Mike Owens discovered poetry and creative writing while in prison serving Life Without Parole in the California Prison System. He's been incarcerated for over twenty years for two gang-related murders he was convicted of in the 1990s. Mike now serves as a mentor for at-risk youth, and will soon receive his A.A. degree from Folsom Lake College in Sociology. He's working on a facilitator’s manual as a companion book to his poetry collection, so that his ideas will reach others in the system who might benefit from writing, reading, and talking about it.
For his poem “Black Settlement Photo: Circa 1867,” Mike Owens won the 2010 PEN American Dawson Prize, and his writings have been featured in numerous collections and journals. He self-published Foreign Currency, a full-length poetry collection in 2012.
Two significant changes in law reported by the BBS, which became effective January 1, 2019 are summarized below:
Suicide risk assessment and intervention education requirement: Assembly Bill 1436 mandates that effective January 1, 2021, all licensees must either:
Translation for licensees who have been licensed for more than a few years: it probably makes more sense to simply take the course (which counts as part of the 36-hour CE requirement for each renewal cycle) and retain the certificate in case of a future audit. Please note that proof of compliance does not need to be submitted to the Board unless specifically requested as part of a CE audit.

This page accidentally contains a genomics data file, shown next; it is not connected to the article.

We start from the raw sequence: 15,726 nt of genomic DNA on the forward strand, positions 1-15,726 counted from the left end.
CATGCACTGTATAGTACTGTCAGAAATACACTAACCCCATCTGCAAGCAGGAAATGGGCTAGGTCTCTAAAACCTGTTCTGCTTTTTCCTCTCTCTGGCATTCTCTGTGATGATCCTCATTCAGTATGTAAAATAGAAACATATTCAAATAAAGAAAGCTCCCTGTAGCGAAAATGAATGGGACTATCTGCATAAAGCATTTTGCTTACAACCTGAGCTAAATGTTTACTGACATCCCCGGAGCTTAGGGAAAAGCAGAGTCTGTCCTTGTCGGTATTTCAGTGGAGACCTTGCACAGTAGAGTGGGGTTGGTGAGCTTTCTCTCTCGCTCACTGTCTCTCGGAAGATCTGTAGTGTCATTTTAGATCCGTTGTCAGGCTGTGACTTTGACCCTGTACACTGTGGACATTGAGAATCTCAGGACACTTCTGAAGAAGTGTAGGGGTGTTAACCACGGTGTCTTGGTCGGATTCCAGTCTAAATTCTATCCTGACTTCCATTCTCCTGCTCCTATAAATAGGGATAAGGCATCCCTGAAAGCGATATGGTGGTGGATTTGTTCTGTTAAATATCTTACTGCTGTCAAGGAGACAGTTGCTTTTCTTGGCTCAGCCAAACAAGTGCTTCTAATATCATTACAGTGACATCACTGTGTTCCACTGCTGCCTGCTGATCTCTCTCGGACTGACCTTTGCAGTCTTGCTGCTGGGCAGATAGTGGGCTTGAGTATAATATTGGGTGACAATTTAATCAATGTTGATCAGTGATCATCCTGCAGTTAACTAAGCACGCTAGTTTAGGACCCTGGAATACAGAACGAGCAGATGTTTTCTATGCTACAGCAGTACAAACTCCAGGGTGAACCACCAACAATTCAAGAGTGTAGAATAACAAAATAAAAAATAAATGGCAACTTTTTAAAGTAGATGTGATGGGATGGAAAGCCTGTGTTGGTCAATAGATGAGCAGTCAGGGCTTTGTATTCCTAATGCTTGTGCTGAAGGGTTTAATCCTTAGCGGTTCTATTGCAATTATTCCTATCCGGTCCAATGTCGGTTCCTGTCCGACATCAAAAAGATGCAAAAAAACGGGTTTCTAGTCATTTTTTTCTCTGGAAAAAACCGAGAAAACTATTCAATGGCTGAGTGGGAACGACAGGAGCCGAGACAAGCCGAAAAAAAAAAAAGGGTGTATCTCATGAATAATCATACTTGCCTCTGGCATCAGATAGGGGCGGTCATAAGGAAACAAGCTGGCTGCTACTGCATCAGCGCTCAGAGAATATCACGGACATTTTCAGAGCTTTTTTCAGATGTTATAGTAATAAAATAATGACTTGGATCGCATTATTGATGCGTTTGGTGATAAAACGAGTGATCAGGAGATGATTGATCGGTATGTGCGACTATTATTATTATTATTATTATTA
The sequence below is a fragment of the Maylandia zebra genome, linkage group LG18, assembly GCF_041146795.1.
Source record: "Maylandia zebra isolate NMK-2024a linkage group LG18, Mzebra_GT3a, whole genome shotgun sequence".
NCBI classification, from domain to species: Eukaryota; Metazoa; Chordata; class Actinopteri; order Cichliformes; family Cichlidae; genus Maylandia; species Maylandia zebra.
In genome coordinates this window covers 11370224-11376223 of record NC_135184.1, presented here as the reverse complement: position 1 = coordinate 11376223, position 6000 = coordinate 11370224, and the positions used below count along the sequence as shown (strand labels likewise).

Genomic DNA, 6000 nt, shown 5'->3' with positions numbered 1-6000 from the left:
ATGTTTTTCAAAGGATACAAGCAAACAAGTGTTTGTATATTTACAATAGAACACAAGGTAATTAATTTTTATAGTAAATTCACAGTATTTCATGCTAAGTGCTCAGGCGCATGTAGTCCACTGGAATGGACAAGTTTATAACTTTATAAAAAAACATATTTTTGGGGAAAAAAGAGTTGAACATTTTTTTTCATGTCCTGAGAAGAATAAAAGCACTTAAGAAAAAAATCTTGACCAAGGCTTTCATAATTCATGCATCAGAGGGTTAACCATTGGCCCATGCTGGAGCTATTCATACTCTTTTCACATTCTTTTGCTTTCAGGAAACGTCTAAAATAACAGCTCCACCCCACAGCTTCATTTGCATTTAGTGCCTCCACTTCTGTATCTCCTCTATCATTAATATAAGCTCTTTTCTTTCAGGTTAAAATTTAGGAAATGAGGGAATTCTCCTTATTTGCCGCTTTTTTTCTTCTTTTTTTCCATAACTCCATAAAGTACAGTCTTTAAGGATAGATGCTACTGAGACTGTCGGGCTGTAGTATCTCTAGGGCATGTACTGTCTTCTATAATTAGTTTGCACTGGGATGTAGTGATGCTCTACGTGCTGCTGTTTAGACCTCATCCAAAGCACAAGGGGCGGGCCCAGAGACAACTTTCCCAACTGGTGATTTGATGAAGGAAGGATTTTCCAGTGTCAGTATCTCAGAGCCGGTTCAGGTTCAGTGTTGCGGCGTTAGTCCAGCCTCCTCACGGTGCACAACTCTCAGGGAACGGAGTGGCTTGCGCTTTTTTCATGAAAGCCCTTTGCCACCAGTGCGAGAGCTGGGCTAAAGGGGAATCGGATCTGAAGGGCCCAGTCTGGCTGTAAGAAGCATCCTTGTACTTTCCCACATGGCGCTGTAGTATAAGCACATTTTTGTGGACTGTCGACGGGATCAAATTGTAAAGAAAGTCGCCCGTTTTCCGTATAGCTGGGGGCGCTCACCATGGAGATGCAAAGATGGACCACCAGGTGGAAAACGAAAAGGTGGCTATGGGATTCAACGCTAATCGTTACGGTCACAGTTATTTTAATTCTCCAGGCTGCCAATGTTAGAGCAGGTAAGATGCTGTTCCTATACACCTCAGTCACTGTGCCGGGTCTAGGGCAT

Supervision of associates: Assembly Bill 93 allows for "triadic" supervision and more specifically delineates the responsibilities of supervisors. Previously, the law only defined, and allowed for, individual (one-on-one) supervision and group supervision. Triadic supervision refers to one supervisor meeting with two supervisees. This change in the law is included in the following excerpt:
One hour of direct supervisor contactmeans any of the following:
(1) Individual supervision means one hour of face-to-face contact between one supervisor and one supervisee.
(2) Triadic supervision means one hour of face-to-face contact between one supervisor and two supervisees.
(3) Group supervision means two hours of face-to-face contact between one supervisor and no more than eight supervisees. Segments of group supervision may be split into no less than one continuous hour. A supervisor shall ensure that the amount and degree of supervision is appropriate for each supervisee.
For more information check out the website of the Board of Behavioral Sciences at https://www.bbs.ca.gov/pdf/legupdate_18.pdf
To receive an over-the-phone consultation from a trained ethics consultant email your request to firstname.lastname@example.org and include:
This information will help us link you with the right consultant at a time you are available. A consultant will return your call within 48 hours.
If you are unsure if your concern is ethical, legal or clinical, please reach out anyway. We will refer if appropriate. In our shared experience most ethical consultations touch on all three aspects.Ethic Consultants:
Joan Berman, LCSW –Co-coordinator Mid Peninsula District